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Chapter VI

Various Duties Enjoined

SummaryDuties of Servants. Life the Test of Doctrine. The Blessedness of Contentment. The Danger of the Love of Money. Charge to the Man of God. A Lesson for the Rich.

1, 2. Let as many servants as are under the yoke. Under the yoke of slavery. The slaves were as numerous as the free population, and many of the early Christians belonged to this class. Count their own masters worthy of all honor. There was danger that these converted slaves would despise their heathen masters. If they were to do so, it would create a great odium against the 271Christian religion and lead to attempts to extirpate it. Slavery was to be destroyed, not by putting a spirit of insubordination into slaves, but by putting a Christian spirit into masters. 2. Because they are brethren. Converted slaves must not despise their masters, because in the church they are equal. Rather, they must serve them better, because they are beloved brethren, and partakers of the benefit of their service.

3–5. If any man teach otherwise. Teach new doctrines or duties which differ from the doctrine of Christ. See 1:3, 4. 4. He is proud. The idea is that he is blinded with pride, so that he really knows nothing. Doting. Morbidly dwelling upon foolish questions. He no doubt refers to foolish disputes which had been sprung upon the church by heretical teachers. 5. Thinking that gain is godliness. Men who have come into the church for gain and think that godliness is a source of gain.

6–8. Godliness with contentment. In contrast with this false view a godly life with contentment is a great gain. It brings its greatest gain in eternity. 7. For we brought nothing. See Job 1:21. Since we must leave the earth as we came into it, contentment and an immortal hope are better than earthly gains. 8. Having food and raiment. Having the necessities of life let us be content without piling up wealth.

9, 10. They that will be rich. Who have set their heart on riches. Fall into temptation. Are tempted to do sinful things in order to build up wealth. It is not much the possession of wealth, as cupidity and a trust in riches, which constitute the danger. See notes on Mark 10:24. 10. For the love of money is the root of all evil. Not the money itself, which if used as by a steward of God is a blessing, so much as the love of it. This greedy love is the source of every sin. Men murder, cheat, lie, rob, run saloons, gambling houses, brothels, all for the love of money. For love of money Judas sold his 272Master. Some … have erred. Have wandered from the faith through the love of money. Judas is one example.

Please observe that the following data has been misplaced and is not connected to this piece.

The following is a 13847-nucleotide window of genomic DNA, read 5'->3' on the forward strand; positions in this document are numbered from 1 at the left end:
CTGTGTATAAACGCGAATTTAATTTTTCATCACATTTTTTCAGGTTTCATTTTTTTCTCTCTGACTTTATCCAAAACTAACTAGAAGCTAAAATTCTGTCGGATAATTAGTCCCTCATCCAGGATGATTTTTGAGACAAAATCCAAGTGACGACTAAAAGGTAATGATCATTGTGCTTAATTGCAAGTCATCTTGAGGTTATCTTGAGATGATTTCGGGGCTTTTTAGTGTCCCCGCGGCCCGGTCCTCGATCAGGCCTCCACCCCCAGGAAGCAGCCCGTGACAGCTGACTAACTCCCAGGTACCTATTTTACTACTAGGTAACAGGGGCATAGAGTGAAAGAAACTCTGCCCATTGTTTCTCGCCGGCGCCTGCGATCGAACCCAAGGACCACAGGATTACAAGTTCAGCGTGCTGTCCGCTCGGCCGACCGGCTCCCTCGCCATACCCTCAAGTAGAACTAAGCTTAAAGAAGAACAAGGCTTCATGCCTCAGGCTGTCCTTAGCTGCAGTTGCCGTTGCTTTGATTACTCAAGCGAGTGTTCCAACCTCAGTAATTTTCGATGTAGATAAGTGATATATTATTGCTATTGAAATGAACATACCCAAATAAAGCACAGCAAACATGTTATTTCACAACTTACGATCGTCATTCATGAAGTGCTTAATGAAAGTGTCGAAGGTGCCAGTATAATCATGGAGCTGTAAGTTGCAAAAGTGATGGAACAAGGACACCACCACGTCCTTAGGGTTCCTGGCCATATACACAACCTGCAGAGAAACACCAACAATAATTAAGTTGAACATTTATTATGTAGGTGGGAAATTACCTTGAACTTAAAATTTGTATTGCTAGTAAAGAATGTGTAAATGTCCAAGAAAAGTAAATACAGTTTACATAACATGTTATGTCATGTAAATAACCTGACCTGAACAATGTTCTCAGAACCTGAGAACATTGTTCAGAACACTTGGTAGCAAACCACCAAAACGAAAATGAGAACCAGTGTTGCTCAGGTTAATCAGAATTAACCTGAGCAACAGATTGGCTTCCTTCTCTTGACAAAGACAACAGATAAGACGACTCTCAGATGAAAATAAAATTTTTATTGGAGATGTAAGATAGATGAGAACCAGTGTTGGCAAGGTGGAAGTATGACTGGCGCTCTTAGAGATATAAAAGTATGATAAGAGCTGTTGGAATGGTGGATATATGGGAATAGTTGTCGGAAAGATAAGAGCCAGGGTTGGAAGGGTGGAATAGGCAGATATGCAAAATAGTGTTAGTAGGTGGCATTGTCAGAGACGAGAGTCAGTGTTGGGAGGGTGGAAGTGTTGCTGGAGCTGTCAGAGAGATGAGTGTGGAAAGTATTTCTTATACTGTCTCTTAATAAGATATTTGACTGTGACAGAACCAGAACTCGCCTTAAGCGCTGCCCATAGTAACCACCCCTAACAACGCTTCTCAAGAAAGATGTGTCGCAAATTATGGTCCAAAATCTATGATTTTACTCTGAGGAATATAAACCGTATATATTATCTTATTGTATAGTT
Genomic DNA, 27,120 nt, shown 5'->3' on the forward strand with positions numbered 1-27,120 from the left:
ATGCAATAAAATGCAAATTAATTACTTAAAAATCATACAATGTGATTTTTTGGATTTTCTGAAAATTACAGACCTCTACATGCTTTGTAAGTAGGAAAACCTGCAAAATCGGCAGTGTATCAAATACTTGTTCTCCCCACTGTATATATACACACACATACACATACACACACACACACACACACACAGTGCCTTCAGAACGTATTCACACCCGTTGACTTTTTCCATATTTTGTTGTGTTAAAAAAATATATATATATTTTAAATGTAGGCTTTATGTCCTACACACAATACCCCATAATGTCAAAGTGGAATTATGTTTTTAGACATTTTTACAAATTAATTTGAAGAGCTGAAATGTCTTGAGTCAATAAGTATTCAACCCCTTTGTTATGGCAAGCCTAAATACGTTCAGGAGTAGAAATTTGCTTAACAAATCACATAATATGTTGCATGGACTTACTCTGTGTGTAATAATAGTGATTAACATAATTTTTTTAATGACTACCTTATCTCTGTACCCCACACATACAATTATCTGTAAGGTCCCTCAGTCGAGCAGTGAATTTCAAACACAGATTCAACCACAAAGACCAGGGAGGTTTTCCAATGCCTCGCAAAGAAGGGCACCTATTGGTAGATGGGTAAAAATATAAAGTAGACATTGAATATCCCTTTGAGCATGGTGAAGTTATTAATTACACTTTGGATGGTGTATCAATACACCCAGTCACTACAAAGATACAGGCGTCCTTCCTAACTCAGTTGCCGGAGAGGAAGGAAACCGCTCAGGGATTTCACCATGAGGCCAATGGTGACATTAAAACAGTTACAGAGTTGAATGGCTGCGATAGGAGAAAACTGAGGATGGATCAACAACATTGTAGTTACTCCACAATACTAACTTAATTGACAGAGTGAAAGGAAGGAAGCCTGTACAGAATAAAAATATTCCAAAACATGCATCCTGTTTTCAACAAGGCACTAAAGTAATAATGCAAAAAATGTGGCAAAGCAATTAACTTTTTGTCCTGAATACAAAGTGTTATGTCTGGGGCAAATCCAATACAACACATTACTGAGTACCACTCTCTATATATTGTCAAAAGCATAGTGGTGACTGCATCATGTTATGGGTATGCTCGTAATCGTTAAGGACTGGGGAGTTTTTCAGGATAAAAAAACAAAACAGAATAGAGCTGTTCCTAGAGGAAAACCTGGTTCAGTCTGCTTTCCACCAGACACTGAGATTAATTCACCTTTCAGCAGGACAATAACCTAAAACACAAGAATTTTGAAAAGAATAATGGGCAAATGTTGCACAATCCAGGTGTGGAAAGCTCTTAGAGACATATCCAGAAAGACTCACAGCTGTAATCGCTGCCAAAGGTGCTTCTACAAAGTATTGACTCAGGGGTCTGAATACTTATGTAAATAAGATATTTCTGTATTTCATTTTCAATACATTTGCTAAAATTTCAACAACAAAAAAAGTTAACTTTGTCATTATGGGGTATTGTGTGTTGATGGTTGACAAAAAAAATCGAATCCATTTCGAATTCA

11, 12. O man of God. This expression is used in the sense of an evangelist devoted to God's work. See 1 Sam. 9:6, 8; 1 Kings 13:1, 4, 8. Flee these things. The love of money. Instead of following after money, seek after righteousness, etc. 12. Fight the good fight of faith. The thought is of a soldier. See 1:18. The Christian life is a struggle. Oppose hurtful earthful lusts, but seize upon eternal life. Hast professed a good profession. When called to eternal life. “This refers probably to his baptism, when, as we know from very early times, a public profession of faith was made.”—Speaker's Commentary. “The Divine call, and the confession of believers are correlatives; they imply each other.”—Bengel. Compare Acts 8:37.

13–16. I charge thee. See 1:5, 18. The whole epistle is a charge, and here at the close Paul renews the charge very solemnly. Quickeneth. Giveth life to. Who before Pontius Pilate witnessed a good confession. The Greek may be rendered “under Pontius Pilate.” Jesus before the Sanhedrim confessed that he was the Christ, the Son of God, and on that confession they condemned him to death and hurried him to Pilate for execution. I believed this is what Paul refers to. Though before Pilate our Lord reaffirmed in substance this same confession. 14. That thou keep the commandment. Not one only, but the will of Christ. Until the appearing. The language seems to imply a feeling that Christ would come in Timothy's time; at any rate Timothy is to keep that in view. 15. Which in his time he shall show. In his own times. Man knows not the day or hour. The Blessed and only potentate. All power in heaven and earth had been placed in Jesus Christ's hands (Matt. 28:18; Rev. 17:14; 19:16). 16. Who only hath immortality. See John 5:26. He is the source from whence there comes to man eternal life. Dwelling in light. Surrounded by the divine splendors which no mortal can gaze upon.

17–19. Charge them that are rich. Some in Ephesus had riches. These must be humble and “condescend to men of low estate.” Their trust must be in God, rather than in uncertain riches. 273 18. That they do good. The right use of wealth is given. Let it be a means of doing good so that they may be rich in good works. 19. Laying up store. Treasure in heaven by giving for good purposes. See close of verse 18.

20, 21. O Timothy. A final exhortation to faithfully discharge his trust. Oppositions of science. The wild speculations which were already taught by dreamers and which were probably derived from Jewish sources. These speculations a half century later had ripened into what was called Gnosticism. Some had already run off after speculations and departed from the faith. There are allusions in the Epistles to Ephesus and Colosse to the germs of the same false teaching.

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